In addition to coaching mid-career women who want to change things up or the stay-at-home moms who are going back to the workplace, I’ve had a new kind of wonderful client come to see me.
This is the retired woman who is going back into the workplace. So, whether you need to create extra income, or you want to jump back into the workplace because you’re bored or want new challenges… you’ve come to the right place.
Some retired women want to start a business, others want to go back into the workplace but in an entirely new field. Others want a pleasant or fun job to generate some extra money for vacations or special projects. Some women want to go back full time, and others prefer part-time hours or seasonal opportunities.
Everything has changed. The workplace has changed. How to look for a job has changed. Wages and benefits have changed. How to negotiate has changed. Most important: you have changed! But don’t let this daunt you. I want to share some of the changes and challenges in the current scene and help you navigate your way to the fulfillment and joy you deserve.
Yes, you still need a resume… but not the paper kind! (More on that later.) The two most common pitfalls for job hunting older workers are the awful phrase, “you seem overqualified” and the fear of appearing like a “dinosaur in a modern tech world.”
There are no rules anymore about a “proper” resume. Rather, there are many ways to write a resume. I work with my clients to write a vibrant, relevant resume that is as much about updating yourself, as it is about editing: what to add and what to leave out. Yes, knowing what to leave out is as important as what to put in.
Many women tend to underestimate their skills and experience, so we definitely bump that up. The use of specific words and phrases can make you stand out. Even how you arrange your skills and experience on the page can make your qualifications far more interesting than your age.
In the past, you may have printed up some resumes. Looked in the newspaper. Made phone calls and networked to find a job.
Today, you use your computer to find a job. Just think, the entire world is at your disposal on the internet. And you don’t even have to leave your house! There are many job hunting websites, some specific for industries, and the use of social media, such as FB and Twitter, even works. All is fair game in job hunting.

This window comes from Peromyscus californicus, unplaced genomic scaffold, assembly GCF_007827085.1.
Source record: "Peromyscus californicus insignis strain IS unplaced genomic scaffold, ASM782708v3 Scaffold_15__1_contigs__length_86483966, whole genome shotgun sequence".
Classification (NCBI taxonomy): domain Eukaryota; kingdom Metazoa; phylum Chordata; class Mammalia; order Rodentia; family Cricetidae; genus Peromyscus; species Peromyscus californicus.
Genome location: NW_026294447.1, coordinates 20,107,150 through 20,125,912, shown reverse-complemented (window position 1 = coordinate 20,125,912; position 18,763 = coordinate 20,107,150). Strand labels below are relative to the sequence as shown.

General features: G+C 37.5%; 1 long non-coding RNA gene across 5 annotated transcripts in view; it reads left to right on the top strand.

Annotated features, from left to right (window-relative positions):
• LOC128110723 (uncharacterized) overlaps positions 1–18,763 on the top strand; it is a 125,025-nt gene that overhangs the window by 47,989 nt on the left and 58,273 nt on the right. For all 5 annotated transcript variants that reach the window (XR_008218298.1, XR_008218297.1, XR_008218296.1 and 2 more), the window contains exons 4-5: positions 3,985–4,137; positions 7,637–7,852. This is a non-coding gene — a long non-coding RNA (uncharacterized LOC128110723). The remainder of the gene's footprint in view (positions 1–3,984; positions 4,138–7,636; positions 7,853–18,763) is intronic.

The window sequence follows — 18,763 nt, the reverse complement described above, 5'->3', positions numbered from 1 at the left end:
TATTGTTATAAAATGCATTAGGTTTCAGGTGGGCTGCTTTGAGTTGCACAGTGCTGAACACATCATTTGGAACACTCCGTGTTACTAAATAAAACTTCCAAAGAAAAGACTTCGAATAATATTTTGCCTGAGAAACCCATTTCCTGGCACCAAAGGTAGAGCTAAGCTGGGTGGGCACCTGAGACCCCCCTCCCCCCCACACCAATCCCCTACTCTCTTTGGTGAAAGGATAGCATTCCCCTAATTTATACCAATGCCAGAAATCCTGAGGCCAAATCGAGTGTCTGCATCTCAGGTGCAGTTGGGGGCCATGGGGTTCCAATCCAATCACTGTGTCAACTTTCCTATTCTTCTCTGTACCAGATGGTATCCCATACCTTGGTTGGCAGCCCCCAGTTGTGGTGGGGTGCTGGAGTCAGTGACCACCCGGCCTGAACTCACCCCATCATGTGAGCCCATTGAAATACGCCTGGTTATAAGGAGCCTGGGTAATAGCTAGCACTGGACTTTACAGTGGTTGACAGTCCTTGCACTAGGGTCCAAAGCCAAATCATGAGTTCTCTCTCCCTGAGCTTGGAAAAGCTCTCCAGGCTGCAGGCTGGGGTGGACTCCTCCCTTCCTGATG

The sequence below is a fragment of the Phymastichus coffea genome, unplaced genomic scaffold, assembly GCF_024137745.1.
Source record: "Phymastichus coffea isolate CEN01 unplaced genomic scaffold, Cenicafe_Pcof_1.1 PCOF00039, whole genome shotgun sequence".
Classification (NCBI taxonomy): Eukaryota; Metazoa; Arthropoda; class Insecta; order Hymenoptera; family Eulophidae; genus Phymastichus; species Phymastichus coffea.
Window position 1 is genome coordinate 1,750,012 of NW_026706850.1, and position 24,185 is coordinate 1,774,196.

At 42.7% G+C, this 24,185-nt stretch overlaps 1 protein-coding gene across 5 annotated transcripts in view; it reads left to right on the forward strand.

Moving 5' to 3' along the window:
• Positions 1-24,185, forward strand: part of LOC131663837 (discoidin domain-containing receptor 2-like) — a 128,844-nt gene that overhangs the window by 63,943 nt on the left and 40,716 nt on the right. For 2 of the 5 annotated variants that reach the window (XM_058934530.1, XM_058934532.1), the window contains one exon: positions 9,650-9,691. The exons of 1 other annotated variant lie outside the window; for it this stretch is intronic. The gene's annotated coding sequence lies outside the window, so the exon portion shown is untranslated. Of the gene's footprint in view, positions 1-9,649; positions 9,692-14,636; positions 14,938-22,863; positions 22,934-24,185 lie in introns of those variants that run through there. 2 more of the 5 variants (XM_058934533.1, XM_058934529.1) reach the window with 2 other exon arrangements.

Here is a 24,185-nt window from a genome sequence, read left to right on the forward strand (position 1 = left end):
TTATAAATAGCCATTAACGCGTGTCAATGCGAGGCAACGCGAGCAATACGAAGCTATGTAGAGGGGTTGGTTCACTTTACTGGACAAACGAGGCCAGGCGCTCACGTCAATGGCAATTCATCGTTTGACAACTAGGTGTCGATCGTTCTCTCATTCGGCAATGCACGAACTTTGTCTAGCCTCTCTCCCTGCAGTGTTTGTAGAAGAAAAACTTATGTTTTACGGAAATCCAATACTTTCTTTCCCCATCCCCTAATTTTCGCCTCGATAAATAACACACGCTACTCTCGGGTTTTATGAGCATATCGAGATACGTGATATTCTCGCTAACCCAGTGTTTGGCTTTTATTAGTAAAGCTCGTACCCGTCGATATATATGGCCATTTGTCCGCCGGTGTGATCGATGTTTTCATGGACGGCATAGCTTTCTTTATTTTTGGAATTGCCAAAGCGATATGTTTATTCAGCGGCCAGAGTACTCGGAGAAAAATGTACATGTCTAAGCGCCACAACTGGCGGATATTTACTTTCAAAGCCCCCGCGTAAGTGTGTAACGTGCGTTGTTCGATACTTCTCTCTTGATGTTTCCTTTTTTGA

The two major websites you should definitely be active on are LinkedIn and Indeed. The first thing you need to do after you’ve polished your resume is to set up a powerful profile on LinkedIn.
There’s a skill in setting up your profile in the most desirable and valuable way to catch the eye of recruiters and employers. Your profile has to differentiate you from other candidates. Also, the right photograph, properly styled with wardrobe and makeup, is super important.
Interviews these days are rarely on-site or in person. Often, the first extended contact is a regular phone call, off-camera. Next is the Zoom or Skype interview. Then, you might advance to an in-person interview, either alone or in a group. Yes, that’s a thing these days.
You also might be interviewed by one person or several people. There are strategies and practical tips for getting through all these situations with flying colors.
But first, let’s start with the tech issues of your Zoom interview. Do you have a stable internet connection? Do you have a good setup with good lighting and good background? You want to appear professional and in control, so you don’t want to be fiddling in your kitchen with bad overhead lighting. Wardrobe and makeup play a big role here too.
This is about learning not just how to sell yourself again, but to sell yourself ANEW. Let’s work on updating your interviewing skills. Maybe you’re out of practice. Maybe you feel self-conscious, nervous, insecure, intimidated.
Do practice interviews with a friend or a coach. These will help you adjust and polish your interview technique and put you at ease. It’s important to learn about body language, eye contact, and gestures to foster your confidence which is a win-win situation for you.
I hope this has been helpful to you and maybe inspired you to move forward if you were a little hesitant. Job hunting is not easy, but I really love empowering women and helping them follow their dreams. If you’d like to, you can sign up for a free one-hour session with me, and we’ll explore what you want from life, and where you’re going.
Are you thinking of going back to work? What are your fears or trepidations? What has been your experience of job hunting online? Can you tell us any anecdotes, and triumphs to inspire us? Would you ever consider consulting a career coach? Do share with us below because we are all ears!
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